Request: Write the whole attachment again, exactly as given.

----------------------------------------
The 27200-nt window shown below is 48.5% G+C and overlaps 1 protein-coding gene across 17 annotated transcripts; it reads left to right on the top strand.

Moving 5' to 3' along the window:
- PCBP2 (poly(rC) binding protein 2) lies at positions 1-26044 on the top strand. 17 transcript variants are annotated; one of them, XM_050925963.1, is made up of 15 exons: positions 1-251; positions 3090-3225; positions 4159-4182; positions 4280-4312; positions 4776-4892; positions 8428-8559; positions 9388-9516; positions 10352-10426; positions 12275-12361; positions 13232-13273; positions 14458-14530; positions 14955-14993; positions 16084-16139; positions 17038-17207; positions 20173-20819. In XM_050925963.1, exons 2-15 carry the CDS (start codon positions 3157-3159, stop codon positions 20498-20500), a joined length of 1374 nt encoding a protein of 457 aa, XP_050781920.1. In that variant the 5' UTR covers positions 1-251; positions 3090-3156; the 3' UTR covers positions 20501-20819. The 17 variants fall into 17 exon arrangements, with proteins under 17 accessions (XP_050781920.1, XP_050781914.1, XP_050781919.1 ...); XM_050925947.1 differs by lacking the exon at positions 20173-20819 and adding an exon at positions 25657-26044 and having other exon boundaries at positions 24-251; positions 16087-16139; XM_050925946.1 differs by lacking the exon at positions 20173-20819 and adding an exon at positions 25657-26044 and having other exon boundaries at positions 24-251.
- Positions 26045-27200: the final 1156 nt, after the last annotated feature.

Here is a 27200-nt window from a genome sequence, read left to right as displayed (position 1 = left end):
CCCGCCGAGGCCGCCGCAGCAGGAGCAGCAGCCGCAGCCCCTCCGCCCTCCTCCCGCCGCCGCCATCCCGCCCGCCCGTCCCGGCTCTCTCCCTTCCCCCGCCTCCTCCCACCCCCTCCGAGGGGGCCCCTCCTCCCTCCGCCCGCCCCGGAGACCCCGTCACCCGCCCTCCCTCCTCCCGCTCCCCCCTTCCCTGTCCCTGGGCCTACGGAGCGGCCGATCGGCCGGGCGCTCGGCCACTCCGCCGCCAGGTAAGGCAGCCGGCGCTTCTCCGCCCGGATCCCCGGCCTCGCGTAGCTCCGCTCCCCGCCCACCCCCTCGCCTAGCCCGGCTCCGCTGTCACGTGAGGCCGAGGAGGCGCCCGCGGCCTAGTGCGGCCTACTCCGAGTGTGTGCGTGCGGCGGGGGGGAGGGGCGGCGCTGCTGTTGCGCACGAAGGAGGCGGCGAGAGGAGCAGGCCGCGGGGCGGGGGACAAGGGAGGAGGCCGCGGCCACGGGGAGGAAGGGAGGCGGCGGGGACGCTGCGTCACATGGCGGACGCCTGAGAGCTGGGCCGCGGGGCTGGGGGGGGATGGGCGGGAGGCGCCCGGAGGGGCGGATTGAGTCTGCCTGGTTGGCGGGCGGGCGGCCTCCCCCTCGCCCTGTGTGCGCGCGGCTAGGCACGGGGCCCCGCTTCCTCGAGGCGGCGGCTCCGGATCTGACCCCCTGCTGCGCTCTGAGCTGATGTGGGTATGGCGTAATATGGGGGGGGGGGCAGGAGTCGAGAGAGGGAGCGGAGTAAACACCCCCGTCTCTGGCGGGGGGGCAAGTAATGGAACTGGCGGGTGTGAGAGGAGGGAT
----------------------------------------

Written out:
The 27200-nt window shown below is 48.5% G+C and overlaps 1 protein-coding gene across 17 annotated transcripts; it reads left to right on the top strand.

Moving 5' to 3' along the window:
- PCBP2 (poly(rC) binding protein 2) lies at positions 1-26044 on the top strand. 17 transcript variants are annotated; one of them, XM_050925963.1, is made up of 15 exons: positions 1-251; positions 3090-3225; positions 4159-4182; positions 4280-4312; positions 4776-4892; positions 8428-8559; positions 9388-9516; positions 10352-10426; positions 12275-12361; positions 13232-13273; positions 14458-14530; positions 14955-14993; positions 16084-16139; positions 17038-17207; positions 20173-20819. In XM_050925963.1, exons 2-15 carry the CDS (start codon positions 3157-3159, stop codon positions 20498-20500), a joined length of 1374 nt encoding a protein of 457 aa, XP_050781920.1. In that variant the 5' UTR covers positions 1-251; positions 3090-3156; the 3' UTR covers positions 20501-20819. The 17 variants fall into 17 exon arrangements, with proteins under 17 accessions (XP_050781920.1, XP_050781914.1, XP_050781919.1 ...); XM_050925947.1 differs by lacking the exon at positions 20173-20819 and adding an exon at positions 25657-26044 and having other exon boundaries at positions 24-251; positions 16087-16139; XM_050925946.1 differs by lacking the exon at positions 20173-20819 and adding an exon at positions 25657-26044 and having other exon boundaries at positions 24-251.
- Positions 26045-27200: the final 1156 nt, after the last annotated feature.

Here is a 27200-nt window from a genome sequence, read left to right as displayed (position 1 = left end):
CCCGCCGAGGCCGCCGCAGCAGGAGCAGCAGCCGCAGCCCCTCCGCCCTCCTCCCGCCGCCGCCATCCCGCCCGCCCGTCCCGGCTCTCTCCCTTCCCCCGCCTCCTCCCACCCCCTCCGAGGGGGCCCCTCCTCCCTCCGCCCGCCCCGGAGACCCCGTCACCCGCCCTCCCTCCTCCCGCTCCCCCCTTCCCTGTCCCTGGGCCTACGGAGCGGCCGATCGGCCGGGCGCTCGGCCACTCCGCCGCCAGGTAAGGCAGCCGGCGCTTCTCCGCCCGGATCCCCGGCCTCGCGTAGCTCCGCTCCCCGCCCACCCCCTCGCCTAGCCCGGCTCCGCTGTCACGTGAGGCCGAGGAGGCGCCCGCGGCCTAGTGCGGCCTACTCCGAGTGTGTGCGTGCGGCGGGGGGGAGGGGCGGCGCTGCTGTTGCGCACGAAGGAGGCGGCGAGAGGAGCAGGCCGCGGGGCGGGGGACAAGGGAGGAGGCCGCGGCCACGGGGAGGAAGGGAGGCGGCGGGGACGCTGCGTCACATGGCGGACGCCTGAGAGCTGGGCCGCGGGGCTGGGGGGGGATGGGCGGGAGGCGCCCGGAGGGGCGGATTGAGTCTGCCTGGTTGGCGGGCGGGCGGCCTCCCCCTCGCCCTGTGTGCGCGCGGCTAGGCACGGGGCCCCGCTTCCTCGAGGCGGCGGCTCCGGATCTGACCCCCTGCTGCGCTCTGAGCTGATGTGGGTATGGCGTAATATGGGGGGGGGGGCAGGAGTCGAGAGAGGGAGCGGAGTAAACACCCCCGTCTCTGGCGGGGGGGCAAGTAATGGAACTGGCGGGTGTGAGAGGAGGGAT